An angel in alabaster

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An angel in alabaster

The small seated angel is carved in alabaster and dates to the 15th century. Plucking a lute with its long delicate fingers, it is a typical example of a peculiarly English craft. Alabaster (sulphate of lime) occurs naturally in NW Europe only in a small area of Nottinghamshire and Derbyshire. Because it is a beautiful material which can easily be carved, it was much prized in the middle ages for sculpture, and 'alabastermen' carved this material in workshops in various northern towns such as Nottingham, York and Lincoln. An important aspect of their work was the creation of retables - the sequences of carved panels placed on altars, telling the life of Christ, the Joys of the Virgin Mary, etc. Our angel certainly comes from such a retable, and probably from one showing the Life of the Virgin Mary. Previously unrecorded, the angel was bought by our museum in 1994. It was in fact found long before - in 1831 - when a box containing many alabaster panels was discovered buried below the floor of Monkerton Farm at Pinhoe. Evidently they were concealed at the Reformation. The whereabouts of the rest of the alabasters is now unknown.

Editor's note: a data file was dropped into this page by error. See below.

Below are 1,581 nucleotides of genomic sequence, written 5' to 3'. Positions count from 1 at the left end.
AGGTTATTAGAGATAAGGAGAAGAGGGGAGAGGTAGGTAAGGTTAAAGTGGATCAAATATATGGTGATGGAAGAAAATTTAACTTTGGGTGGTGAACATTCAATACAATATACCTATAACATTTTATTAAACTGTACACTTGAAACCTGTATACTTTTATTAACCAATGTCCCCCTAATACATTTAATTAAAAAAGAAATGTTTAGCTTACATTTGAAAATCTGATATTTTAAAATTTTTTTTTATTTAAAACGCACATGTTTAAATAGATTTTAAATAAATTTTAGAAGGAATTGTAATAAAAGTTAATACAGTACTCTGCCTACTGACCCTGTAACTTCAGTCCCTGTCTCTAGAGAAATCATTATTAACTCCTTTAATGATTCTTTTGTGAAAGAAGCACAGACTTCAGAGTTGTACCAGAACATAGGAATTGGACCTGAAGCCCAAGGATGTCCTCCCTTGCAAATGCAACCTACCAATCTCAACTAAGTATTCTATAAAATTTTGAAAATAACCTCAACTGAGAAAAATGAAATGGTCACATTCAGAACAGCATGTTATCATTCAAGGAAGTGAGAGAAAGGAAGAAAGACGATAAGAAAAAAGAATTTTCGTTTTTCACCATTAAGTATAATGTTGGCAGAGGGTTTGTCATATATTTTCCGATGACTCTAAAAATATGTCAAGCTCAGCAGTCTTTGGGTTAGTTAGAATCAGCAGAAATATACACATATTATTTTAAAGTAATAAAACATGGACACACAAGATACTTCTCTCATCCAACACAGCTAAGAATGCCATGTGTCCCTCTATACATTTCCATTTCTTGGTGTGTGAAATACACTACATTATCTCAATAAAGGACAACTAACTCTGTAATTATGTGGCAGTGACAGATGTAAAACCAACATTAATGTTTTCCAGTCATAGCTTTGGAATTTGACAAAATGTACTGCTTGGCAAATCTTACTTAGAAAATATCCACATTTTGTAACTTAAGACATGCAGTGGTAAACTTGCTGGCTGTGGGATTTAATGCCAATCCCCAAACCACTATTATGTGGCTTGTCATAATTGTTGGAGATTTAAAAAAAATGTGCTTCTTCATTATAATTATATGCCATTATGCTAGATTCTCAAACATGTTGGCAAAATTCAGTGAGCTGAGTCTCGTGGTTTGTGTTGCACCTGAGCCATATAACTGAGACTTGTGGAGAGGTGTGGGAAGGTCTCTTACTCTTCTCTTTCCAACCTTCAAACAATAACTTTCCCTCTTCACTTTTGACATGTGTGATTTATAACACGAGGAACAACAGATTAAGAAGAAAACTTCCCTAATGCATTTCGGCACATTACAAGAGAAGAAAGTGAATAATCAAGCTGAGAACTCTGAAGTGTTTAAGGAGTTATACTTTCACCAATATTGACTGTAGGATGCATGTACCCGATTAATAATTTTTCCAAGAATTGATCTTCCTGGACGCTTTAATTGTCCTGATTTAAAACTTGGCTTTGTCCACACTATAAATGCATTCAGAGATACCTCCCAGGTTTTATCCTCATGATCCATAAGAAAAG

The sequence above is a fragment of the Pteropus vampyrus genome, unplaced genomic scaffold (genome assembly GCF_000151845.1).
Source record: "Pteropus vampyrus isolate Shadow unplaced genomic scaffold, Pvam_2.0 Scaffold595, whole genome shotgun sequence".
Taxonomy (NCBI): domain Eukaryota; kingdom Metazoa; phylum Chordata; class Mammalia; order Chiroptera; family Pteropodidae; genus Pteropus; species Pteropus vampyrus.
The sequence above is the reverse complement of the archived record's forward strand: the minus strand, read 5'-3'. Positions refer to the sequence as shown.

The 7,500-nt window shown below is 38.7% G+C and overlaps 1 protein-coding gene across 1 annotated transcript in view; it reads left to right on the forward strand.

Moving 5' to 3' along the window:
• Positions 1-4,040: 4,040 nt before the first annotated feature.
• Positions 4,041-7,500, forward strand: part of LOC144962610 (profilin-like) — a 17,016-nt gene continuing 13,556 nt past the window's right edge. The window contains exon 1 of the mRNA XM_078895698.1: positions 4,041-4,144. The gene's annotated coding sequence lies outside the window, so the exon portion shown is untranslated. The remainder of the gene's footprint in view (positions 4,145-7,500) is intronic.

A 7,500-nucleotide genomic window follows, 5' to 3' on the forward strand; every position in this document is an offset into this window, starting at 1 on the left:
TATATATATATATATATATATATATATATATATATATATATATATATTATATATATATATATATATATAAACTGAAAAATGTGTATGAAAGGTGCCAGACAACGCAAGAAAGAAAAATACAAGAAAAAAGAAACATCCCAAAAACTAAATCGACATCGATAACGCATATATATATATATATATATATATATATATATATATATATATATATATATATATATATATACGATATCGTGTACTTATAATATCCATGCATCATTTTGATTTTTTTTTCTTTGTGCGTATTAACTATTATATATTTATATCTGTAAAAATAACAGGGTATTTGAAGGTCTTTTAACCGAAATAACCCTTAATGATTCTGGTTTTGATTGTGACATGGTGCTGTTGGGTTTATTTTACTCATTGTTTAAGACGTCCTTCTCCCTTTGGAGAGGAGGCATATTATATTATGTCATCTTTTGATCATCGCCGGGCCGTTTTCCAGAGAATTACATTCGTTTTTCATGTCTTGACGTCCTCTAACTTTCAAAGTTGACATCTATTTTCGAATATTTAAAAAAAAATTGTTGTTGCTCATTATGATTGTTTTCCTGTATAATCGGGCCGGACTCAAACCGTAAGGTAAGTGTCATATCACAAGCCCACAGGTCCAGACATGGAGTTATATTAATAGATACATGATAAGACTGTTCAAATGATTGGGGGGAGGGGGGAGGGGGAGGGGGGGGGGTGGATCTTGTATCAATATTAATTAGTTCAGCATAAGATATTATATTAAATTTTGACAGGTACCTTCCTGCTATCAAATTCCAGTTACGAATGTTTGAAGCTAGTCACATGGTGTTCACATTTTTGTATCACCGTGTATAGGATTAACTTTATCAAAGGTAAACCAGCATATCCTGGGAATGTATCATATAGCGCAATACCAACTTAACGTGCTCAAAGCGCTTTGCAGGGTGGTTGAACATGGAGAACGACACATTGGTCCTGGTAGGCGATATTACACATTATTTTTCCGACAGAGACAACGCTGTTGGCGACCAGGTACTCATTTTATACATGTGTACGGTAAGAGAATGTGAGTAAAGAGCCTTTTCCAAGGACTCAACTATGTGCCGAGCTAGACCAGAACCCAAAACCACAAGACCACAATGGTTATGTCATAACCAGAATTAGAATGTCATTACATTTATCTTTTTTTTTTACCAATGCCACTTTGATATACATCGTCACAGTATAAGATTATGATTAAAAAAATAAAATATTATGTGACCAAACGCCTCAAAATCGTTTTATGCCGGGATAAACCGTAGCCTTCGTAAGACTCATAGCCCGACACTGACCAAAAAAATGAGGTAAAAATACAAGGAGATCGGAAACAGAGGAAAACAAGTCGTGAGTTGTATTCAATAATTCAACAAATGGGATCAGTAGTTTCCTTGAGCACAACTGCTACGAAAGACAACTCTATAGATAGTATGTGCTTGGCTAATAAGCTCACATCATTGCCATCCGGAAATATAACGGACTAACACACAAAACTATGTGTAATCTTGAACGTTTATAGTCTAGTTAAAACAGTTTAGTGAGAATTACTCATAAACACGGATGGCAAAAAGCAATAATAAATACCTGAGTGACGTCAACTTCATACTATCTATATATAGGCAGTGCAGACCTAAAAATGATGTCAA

Acknowledgments: RAM Museum

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